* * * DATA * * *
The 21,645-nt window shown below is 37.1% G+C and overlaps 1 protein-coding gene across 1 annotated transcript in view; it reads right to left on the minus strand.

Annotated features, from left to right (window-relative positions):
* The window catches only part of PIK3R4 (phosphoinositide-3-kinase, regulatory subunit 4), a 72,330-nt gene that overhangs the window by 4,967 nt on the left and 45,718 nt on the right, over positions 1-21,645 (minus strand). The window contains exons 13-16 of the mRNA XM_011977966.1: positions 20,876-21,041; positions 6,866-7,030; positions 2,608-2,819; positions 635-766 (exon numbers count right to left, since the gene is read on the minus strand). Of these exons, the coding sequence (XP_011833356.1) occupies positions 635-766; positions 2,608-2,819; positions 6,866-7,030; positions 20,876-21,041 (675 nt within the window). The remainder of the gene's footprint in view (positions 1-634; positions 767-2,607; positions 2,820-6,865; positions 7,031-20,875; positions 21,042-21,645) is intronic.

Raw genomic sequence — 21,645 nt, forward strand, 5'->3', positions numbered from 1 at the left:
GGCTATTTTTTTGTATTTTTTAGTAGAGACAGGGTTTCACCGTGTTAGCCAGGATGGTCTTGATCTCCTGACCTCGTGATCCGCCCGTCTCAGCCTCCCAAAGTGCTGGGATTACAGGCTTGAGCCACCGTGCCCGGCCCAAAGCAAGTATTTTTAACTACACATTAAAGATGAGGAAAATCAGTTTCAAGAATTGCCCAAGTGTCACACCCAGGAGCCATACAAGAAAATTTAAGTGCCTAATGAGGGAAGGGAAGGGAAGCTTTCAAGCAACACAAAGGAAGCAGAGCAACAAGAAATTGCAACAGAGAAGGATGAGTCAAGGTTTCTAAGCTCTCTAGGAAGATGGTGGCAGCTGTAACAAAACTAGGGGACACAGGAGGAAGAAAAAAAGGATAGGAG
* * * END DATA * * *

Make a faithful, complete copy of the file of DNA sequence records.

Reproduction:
The 21,645-nt window shown below is 37.1% G+C and overlaps 1 protein-coding gene across 1 annotated transcript in view; it reads right to left on the minus strand.

Annotated features, from left to right (window-relative positions):
* The window catches only part of PIK3R4 (phosphoinositide-3-kinase, regulatory subunit 4), a 72,330-nt gene that overhangs the window by 4,967 nt on the left and 45,718 nt on the right, over positions 1-21,645 (minus strand). The window contains exons 13-16 of the mRNA XM_011977966.1: positions 20,876-21,041; positions 6,866-7,030; positions 2,608-2,819; positions 635-766 (exon numbers count right to left, since the gene is read on the minus strand). Of these exons, the coding sequence (XP_011833356.1) occupies positions 635-766; positions 2,608-2,819; positions 6,866-7,030; positions 20,876-21,041 (675 nt within the window). The remainder of the gene's footprint in view (positions 1-634; positions 767-2,607; positions 2,820-6,865; positions 7,031-20,875; positions 21,042-21,645) is intronic.

Raw genomic sequence — 21,645 nt, forward strand, 5'->3', positions numbered from 1 at the left:
GGCTATTTTTTTGTATTTTTTAGTAGAGACAGGGTTTCACCGTGTTAGCCAGGATGGTCTTGATCTCCTGACCTCGTGATCCGCCCGTCTCAGCCTCCCAAAGTGCTGGGATTACAGGCTTGAGCCACCGTGCCCGGCCCAAAGCAAGTATTTTTAACTACACATTAAAGATGAGGAAAATCAGTTTCAAGAATTGCCCAAGTGTCACACCCAGGAGCCATACAAGAAAATTTAAGTGCCTAATGAGGGAAGGGAAGGGAAGCTTTCAAGCAACACAAAGGAAGCAGAGCAACAAGAAATTGCAACAGAGAAGGATGAGTCAAGGTTTCTAAGCTCTCTAGGAAGATGGTGGCAGCTGTAACAAAACTAGGGGACACAGGAGGAAGAAAAAAAGGATAGGAG